The deeper question is – why do humans function this way? There doesn’t necessarily need to be a direct reason. It could be an incidental phenomenon indirectly deriving from other factors. But there could also be a survival advantage to this psychological makeup as well. Researchers set out to answer this question – they did a computer simulation and found:

Using the framework of reinforcement learning, we explore the benefit of employing a reward function that, in addition to the reward provided by the underlying task, also depends on prior expectations and relative comparisons. We find that while agents equipped with this reward function are less happy, they learn faster and significantly outperform standard reward-based agents in a wide range of environments.

This is one study, and it’s a computer simulation, but the results are interesting. It suggests there is a functional advantage to habituating to our current environment, and also judging value relative to other things in the environment. Essentially these features make humans more adaptable, able to learn more quickly, and to function more optimally, especially in a variable and resource-limited environment. The effect was less pronounced when the environment was static or resources were highly abundant.

This study also does not rule out other factors as well. For example, perhaps we compare ourselves to others because survival is sometimes a competition, and there may be a survival benefit to maintaining a certain level of dominance over our neighbors. Imagine having barely enough food and water to survive, but your neighbors seem to have an abundance of both. Clearly, then, there is more food and water in the environment, and perhaps your neighbors are hoarding it. This situation has to change. If your neighbors were even worse off than you, however, you would likely be content with what you have. In other words, the relative state of your neighbors is useful survival information.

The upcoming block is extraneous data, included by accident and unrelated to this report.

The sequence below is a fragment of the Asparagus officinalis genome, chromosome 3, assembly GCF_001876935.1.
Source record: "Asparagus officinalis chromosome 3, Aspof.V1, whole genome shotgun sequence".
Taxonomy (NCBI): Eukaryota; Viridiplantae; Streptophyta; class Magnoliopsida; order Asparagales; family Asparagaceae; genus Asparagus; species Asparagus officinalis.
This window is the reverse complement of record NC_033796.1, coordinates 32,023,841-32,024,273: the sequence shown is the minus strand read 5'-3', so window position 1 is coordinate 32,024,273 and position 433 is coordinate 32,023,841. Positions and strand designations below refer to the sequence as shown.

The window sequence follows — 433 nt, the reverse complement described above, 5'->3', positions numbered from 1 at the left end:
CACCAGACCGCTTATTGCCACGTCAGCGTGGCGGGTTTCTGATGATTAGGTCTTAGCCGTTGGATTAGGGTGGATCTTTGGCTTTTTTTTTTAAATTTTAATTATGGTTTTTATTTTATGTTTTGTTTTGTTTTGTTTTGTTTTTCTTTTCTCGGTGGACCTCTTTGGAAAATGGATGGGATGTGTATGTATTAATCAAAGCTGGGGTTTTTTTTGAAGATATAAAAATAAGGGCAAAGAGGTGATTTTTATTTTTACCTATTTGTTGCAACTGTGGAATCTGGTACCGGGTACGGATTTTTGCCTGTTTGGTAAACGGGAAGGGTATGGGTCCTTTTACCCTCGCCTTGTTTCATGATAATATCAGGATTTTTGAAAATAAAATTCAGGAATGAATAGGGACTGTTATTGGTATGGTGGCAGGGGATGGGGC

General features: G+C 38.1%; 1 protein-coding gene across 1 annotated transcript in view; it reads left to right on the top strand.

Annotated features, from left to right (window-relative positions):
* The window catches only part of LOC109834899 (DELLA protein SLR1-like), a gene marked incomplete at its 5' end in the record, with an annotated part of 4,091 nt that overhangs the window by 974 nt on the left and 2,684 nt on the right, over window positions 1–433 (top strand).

It may be that the tradeoff for these survival behaviors is unhappiness. Evolution does not need us to be happy, just to survive and reproduce. If anxiety and unhappiness is the price to pay for increased survival, that is what will happen. But like many things, humans are adapted to an environment of competition, scarcity, and danger, but some (not all) of us now live in a world of safety and abundance. Our instincts are not well adapted to the world we made for ourselves. As the authors of the study conclude, this “may shed light on psychopathologies such as depression, materialism, and overconsumption.” We may need to adapt to our own adaptability, to learn to be content with the overabundance we have created for ourselves and get off the endless cycle of FOMO and overconsumption. It’s just making us unhappy.